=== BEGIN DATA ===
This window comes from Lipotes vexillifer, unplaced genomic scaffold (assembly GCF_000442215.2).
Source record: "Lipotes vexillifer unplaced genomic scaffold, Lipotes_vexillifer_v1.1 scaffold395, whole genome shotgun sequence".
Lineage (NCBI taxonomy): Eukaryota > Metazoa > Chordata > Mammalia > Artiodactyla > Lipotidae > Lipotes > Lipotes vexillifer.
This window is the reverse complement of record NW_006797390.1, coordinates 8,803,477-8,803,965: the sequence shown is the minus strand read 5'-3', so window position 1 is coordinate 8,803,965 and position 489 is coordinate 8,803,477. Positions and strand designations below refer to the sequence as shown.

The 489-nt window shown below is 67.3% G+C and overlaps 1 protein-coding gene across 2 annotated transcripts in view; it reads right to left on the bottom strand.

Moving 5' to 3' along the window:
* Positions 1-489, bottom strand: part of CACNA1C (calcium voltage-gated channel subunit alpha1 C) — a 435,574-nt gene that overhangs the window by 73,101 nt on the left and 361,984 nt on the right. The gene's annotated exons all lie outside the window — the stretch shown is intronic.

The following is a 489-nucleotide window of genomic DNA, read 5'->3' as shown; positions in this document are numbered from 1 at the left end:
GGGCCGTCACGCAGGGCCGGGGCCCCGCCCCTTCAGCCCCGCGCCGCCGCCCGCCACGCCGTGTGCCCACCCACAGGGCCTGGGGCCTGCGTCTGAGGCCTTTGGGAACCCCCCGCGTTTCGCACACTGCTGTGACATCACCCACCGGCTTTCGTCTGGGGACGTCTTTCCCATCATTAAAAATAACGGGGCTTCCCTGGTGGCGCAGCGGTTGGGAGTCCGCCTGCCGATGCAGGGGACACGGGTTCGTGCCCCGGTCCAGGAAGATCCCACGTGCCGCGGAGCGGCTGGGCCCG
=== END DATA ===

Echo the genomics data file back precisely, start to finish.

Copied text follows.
This window comes from Lipotes vexillifer, unplaced genomic scaffold (assembly GCF_000442215.2).
Source record: "Lipotes vexillifer unplaced genomic scaffold, Lipotes_vexillifer_v1.1 scaffold395, whole genome shotgun sequence".
Lineage (NCBI taxonomy): Eukaryota > Metazoa > Chordata > Mammalia > Artiodactyla > Lipotidae > Lipotes > Lipotes vexillifer.
This window is the reverse complement of record NW_006797390.1, coordinates 8,803,477-8,803,965: the sequence shown is the minus strand read 5'-3', so window position 1 is coordinate 8,803,965 and position 489 is coordinate 8,803,477. Positions and strand designations below refer to the sequence as shown.

The 489-nt window shown below is 67.3% G+C and overlaps 1 protein-coding gene across 2 annotated transcripts in view; it reads right to left on the bottom strand.

Moving 5' to 3' along the window:
* Positions 1-489, bottom strand: part of CACNA1C (calcium voltage-gated channel subunit alpha1 C) — a 435,574-nt gene that overhangs the window by 73,101 nt on the left and 361,984 nt on the right. The gene's annotated exons all lie outside the window — the stretch shown is intronic.

The following is a 489-nucleotide window of genomic DNA, read 5'->3' as shown; positions in this document are numbered from 1 at the left end:
GGGCCGTCACGCAGGGCCGGGGCCCCGCCCCTTCAGCCCCGCGCCGCCGCCCGCCACGCCGTGTGCCCACCCACAGGGCCTGGGGCCTGCGTCTGAGGCCTTTGGGAACCCCCCGCGTTTCGCACACTGCTGTGACATCACCCACCGGCTTTCGTCTGGGGACGTCTTTCCCATCATTAAAAATAACGGGGCTTCCCTGGTGGCGCAGCGGTTGGGAGTCCGCCTGCCGATGCAGGGGACACGGGTTCGTGCCCCGGTCCAGGAAGATCCCACGTGCCGCGGAGCGGCTGGGCCCG